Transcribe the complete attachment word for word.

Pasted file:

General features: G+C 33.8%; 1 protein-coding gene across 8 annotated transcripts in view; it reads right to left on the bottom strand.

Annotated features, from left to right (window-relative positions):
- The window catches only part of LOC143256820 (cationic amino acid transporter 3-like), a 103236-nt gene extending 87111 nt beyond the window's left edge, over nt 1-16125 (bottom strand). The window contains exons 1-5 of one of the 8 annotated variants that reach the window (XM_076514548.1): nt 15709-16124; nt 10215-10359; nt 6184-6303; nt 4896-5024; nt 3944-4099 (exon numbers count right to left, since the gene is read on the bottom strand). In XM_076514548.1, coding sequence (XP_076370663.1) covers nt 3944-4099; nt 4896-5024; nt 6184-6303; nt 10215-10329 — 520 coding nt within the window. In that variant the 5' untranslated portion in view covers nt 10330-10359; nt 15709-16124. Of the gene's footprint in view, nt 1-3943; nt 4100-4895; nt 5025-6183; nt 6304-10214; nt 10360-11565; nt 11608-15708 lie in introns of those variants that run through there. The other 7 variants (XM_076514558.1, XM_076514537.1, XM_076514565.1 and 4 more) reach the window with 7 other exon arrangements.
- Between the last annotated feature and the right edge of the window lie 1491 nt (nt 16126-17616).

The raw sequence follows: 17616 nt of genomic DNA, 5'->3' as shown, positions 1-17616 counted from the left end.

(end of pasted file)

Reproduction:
General features: G+C 33.8%; 1 protein-coding gene across 8 annotated transcripts in view; it reads right to left on the bottom strand.

Annotated features, from left to right (window-relative positions):
- The window catches only part of LOC143256820 (cationic amino acid transporter 3-like), a 103236-nt gene extending 87111 nt beyond the window's left edge, over nt 1-16125 (bottom strand). The window contains exons 1-5 of one of the 8 annotated variants that reach the window (XM_076514548.1): nt 15709-16124; nt 10215-10359; nt 6184-6303; nt 4896-5024; nt 3944-4099 (exon numbers count right to left, since the gene is read on the bottom strand). In XM_076514548.1, coding sequence (XP_076370663.1) covers nt 3944-4099; nt 4896-5024; nt 6184-6303; nt 10215-10329 — 520 coding nt within the window. In that variant the 5' untranslated portion in view covers nt 10330-10359; nt 15709-16124. Of the gene's footprint in view, nt 1-3943; nt 4100-4895; nt 5025-6183; nt 6304-10214; nt 10360-11565; nt 11608-15708 lie in introns of those variants that run through there. The other 7 variants (XM_076514558.1, XM_076514537.1, XM_076514565.1 and 4 more) reach the window with 7 other exon arrangements.
- Between the last annotated feature and the right edge of the window lie 1491 nt (nt 16126-17616).

The raw sequence follows: 17616 nt of genomic DNA, 5'->3' as shown, positions 1-17616 counted from the left end.